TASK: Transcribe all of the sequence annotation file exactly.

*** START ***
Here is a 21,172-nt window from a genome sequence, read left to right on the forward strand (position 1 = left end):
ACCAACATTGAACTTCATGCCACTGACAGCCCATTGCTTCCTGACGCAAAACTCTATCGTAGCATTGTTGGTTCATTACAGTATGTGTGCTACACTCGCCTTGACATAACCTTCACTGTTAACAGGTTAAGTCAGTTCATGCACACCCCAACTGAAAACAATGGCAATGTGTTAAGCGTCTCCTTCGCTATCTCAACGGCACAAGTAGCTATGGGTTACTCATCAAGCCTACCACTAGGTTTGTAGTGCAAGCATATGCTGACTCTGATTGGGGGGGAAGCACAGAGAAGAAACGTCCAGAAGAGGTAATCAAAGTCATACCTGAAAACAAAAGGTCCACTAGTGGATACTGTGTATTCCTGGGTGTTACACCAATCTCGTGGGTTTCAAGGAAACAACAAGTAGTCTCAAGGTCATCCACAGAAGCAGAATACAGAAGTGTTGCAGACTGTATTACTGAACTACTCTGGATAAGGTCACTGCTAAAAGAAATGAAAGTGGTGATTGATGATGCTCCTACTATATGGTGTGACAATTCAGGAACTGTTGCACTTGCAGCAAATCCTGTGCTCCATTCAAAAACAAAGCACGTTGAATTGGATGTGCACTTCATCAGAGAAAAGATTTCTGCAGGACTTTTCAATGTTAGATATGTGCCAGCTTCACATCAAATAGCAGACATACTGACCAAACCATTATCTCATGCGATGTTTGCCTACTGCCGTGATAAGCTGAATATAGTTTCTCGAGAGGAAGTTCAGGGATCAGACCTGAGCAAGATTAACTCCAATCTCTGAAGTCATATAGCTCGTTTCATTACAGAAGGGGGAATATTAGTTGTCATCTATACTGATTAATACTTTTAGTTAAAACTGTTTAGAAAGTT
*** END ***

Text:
Here is a 21,172-nt window from a genome sequence, read left to right on the forward strand (position 1 = left end):
ACCAACATTGAACTTCATGCCACTGACAGCCCATTGCTTCCTGACGCAAAACTCTATCGTAGCATTGTTGGTTCATTACAGTATGTGTGCTACACTCGCCTTGACATAACCTTCACTGTTAACAGGTTAAGTCAGTTCATGCACACCCCAACTGAAAACAATGGCAATGTGTTAAGCGTCTCCTTCGCTATCTCAACGGCACAAGTAGCTATGGGTTACTCATCAAGCCTACCACTAGGTTTGTAGTGCAAGCATATGCTGACTCTGATTGGGGGGGAAGCACAGAGAAGAAACGTCCAGAAGAGGTAATCAAAGTCATACCTGAAAACAAAAGGTCCACTAGTGGATACTGTGTATTCCTGGGTGTTACACCAATCTCGTGGGTTTCAAGGAAACAACAAGTAGTCTCAAGGTCATCCACAGAAGCAGAATACAGAAGTGTTGCAGACTGTATTACTGAACTACTCTGGATAAGGTCACTGCTAAAAGAAATGAAAGTGGTGATTGATGATGCTCCTACTATATGGTGTGACAATTCAGGAACTGTTGCACTTGCAGCAAATCCTGTGCTCCATTCAAAAACAAAGCACGTTGAATTGGATGTGCACTTCATCAGAGAAAAGATTTCTGCAGGACTTTTCAATGTTAGATATGTGCCAGCTTCACATCAAATAGCAGACATACTGACCAAACCATTATCTCATGCGATGTTTGCCTACTGCCGTGATAAGCTGAATATAGTTTCTCGAGAGGAAGTTCAGGGATCAGACCTGAGCAAGATTAACTCCAATCTCTGAAGTCATATAGCTCGTTTCATTACAGAAGGGGGAATATTAGTTGTCATCTATACTGATTAATACTTTTAGTTAAAACTGTTTAGAAAGTT